The spring is sprung, the grass is riz.
Bowerbird, bowerbird, blackbird, wren, wren, wren,wren, pigeon, spinebill, honeyeater... all good...hmm, is that a human at 50 metresfailing to wave and say hello? grrr.
I wonder where the boidie is.
They say the boidie’s on the wing.
But that’s absoid. The wing is on the bird. [Anon]
Well, the birds are about in the garden, have been for some time. But the grass is almost eliminated, except a little at the front so the postman can make deliveries without injury and a little under the clothes line. For the rest and after lots of effort, more by Renay the gardener than myself, the grass is almost entirely eliminated.
Here is the morning view from bedroom. There is a strange tradition in Australian housing that [a] you put the so called master bedroom at the front and [b] you have a cleared, grassy front yard... which together [c] leads to the practice of keeping bedroom curtains closed for privacy. We have a different situation:
|Rainy morning bedroom window view (towards street) 2 September 2016|
Not visible here but through the day bowerbirds, Eastern Spinebill, Blue Wrens, wattlebirds, honeyeaters and pigeons.
We have had a continuing muddle of warm-cold-mainly dry but in recent days good soft rain. Two days ago, this view from the back of the house in the afternoon.
|Last day of winter, 31 August 2016, all eyes on the rainbow.|
Last summer was difficult with severe health problems and severe weather. We have a good situation of control at the beginning of the growing season now.
|A young dwarf nashi near left, first leaves, a guava healthy, bananas windblown, herb understorey, |
a spread of pepino shrub by the driveway. I have persistent problems with the passionfruit. Trying with another variety.
The big tree is a lilly pilly Syzygium smithii but while the winter fruit of this one is plentiful,
it's not very flavourful. At best, one struggles to describe lilly pilly as flavourful.
|A raise bed of strawberries, plants happy but I must work to cover them against|
the bowerbirds, more energetic and more ravenous than ravens,
which take the flowers before fruit develops.
Bed freshened by removing all, starting with mulched horse manure, then soil then plants, then mulch.
The bed is actually two halves of a leaky watertank, on a bed frame.
Climbing happily down the end is wonderful Hardenbergia violacea,
an Australian native plant growing easily from seed,
a legume thus among plants able to provide available nitrogen to soil and the roots of other plants.
|Under the black plastic is a young hugel bed, nicely explained here.|
We add water from time to time and will add more manure
and after some hot summer months, we will unveil, mulch and plant.
Aesthetically it makes a change from the flat garden surface.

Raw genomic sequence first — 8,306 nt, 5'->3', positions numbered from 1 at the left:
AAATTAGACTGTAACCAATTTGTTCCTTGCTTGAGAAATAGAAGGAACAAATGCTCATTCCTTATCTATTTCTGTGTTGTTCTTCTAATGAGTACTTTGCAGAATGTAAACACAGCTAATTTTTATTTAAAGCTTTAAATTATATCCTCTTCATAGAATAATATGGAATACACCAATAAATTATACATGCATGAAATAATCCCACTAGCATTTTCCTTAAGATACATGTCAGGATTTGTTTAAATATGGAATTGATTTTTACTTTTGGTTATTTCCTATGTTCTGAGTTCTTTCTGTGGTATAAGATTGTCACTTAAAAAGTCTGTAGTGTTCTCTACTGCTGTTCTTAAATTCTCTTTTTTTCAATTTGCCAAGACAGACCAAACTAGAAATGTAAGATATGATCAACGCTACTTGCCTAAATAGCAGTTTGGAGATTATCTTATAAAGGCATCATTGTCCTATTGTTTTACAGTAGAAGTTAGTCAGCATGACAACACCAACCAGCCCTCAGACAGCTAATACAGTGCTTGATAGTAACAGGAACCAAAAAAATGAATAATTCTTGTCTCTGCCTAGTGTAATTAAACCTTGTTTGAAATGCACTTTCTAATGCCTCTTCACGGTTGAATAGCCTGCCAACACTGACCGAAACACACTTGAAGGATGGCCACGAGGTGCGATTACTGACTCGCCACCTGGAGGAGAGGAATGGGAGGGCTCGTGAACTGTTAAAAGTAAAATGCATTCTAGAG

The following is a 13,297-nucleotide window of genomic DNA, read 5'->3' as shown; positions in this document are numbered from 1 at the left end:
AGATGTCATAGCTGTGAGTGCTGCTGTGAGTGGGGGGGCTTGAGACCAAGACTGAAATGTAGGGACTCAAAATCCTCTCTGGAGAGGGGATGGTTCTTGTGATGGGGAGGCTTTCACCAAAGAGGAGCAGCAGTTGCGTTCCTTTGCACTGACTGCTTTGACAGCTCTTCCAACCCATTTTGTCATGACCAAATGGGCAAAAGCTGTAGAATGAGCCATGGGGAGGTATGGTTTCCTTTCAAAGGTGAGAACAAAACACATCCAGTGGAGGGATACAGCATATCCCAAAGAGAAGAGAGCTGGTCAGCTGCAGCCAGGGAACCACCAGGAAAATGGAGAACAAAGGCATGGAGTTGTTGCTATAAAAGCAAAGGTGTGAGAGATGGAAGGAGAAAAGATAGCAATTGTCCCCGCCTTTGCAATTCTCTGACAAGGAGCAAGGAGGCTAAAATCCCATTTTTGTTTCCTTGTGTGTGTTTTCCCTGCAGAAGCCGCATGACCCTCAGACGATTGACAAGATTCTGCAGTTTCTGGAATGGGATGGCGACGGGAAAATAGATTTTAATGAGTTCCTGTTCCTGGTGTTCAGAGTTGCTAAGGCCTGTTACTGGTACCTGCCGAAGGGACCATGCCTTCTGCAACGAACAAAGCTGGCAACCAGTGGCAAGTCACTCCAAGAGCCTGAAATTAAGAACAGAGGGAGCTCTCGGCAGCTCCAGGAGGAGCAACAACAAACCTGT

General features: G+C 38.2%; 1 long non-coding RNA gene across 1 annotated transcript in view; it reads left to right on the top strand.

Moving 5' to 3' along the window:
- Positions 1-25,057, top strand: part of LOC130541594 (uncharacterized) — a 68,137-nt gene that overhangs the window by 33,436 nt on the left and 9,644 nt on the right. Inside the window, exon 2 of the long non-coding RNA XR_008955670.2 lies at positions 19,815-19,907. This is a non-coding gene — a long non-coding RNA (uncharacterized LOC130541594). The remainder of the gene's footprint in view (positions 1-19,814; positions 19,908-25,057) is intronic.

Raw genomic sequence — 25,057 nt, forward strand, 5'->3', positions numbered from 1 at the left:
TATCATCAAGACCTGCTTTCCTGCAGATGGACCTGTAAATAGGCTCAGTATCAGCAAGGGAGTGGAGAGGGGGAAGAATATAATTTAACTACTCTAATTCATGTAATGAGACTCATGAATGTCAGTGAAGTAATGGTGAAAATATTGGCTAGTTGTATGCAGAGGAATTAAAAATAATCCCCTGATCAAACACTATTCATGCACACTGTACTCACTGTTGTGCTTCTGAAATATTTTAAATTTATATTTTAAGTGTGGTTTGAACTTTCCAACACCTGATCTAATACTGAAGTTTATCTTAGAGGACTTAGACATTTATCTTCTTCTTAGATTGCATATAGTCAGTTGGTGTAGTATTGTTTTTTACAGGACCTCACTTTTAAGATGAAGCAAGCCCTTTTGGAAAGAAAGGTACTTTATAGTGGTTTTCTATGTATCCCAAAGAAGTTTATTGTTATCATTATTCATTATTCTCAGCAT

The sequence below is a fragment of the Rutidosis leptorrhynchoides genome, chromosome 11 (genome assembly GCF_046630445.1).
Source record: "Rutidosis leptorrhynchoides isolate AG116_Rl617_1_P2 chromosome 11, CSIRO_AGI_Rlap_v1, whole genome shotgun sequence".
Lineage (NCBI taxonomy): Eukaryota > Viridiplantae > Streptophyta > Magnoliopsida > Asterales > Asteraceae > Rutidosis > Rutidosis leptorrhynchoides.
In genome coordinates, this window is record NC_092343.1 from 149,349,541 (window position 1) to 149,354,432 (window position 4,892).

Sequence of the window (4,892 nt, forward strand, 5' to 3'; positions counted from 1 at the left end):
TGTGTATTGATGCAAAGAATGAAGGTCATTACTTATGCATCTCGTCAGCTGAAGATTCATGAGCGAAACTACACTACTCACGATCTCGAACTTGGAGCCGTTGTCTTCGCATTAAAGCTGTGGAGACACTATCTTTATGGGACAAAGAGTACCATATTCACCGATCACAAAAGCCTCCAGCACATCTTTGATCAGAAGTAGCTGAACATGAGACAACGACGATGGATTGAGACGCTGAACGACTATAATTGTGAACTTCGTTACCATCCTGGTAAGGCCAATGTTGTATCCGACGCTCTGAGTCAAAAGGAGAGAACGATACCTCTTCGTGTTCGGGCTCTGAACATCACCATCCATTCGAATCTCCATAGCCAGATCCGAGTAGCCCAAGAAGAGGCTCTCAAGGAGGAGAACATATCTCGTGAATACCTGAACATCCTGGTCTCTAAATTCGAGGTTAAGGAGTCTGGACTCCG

Terracotta pipe on left and yellow bucket are effective
in getting water underground to root zones, encouraging root growth down, not hunting surface water.
The big white pipe contains composting material, open to worms at bottom and through holes drilled in the side.
The pot on the top keeps flies etc out and having a hole in the base it allows rainwater in.
Compost: 80% carbon material, 20% nitrogen material (green), manures, volcanic rock dust, etc. Plus air, worms and water.
|Oranges trees covered in blossom, the front of the house|
will shortly be awash with perfume
|and in between and underneath, spring flowers, |
freesias whose perfume more potent indoors
Young tamarillos jump up to replace those several years old which have given up — several were fried by fierce heat early in the year. Passionfruit are resting after many months of crops, having delivered us to a point of passionfruit satiation. Interesting how taste can move with season.
We've trimmed the biggest passionfruit vine, may need to be more radical. Passionfruit vines only last a few years. We await asparagus, may need to fence the chickens away from their ground, which they have well fertilised.
I'm very pleased with this little raised bed. I've just harvested some spinach and some garlic shoots for sushi. I have to share the spinach with some of the birds, but the garlic shoots are what has become of some cloves of garlic that sprouted in the fridge. For success with growing garlic, it's good to keep it in the fridge because it needs a period of cool to shoot. I could leave it growing in the ground and then harvest the heads when tops die back, but in the meantime the shoots have the sharpness of garlic with a freshness absent from the conventional item.
The mini-rainforest and little torii (which holds up the unbalanced tree) behind the house are providing a comfortable edge to sitting out for breakfast in spring sunshine at the eastern end of the house.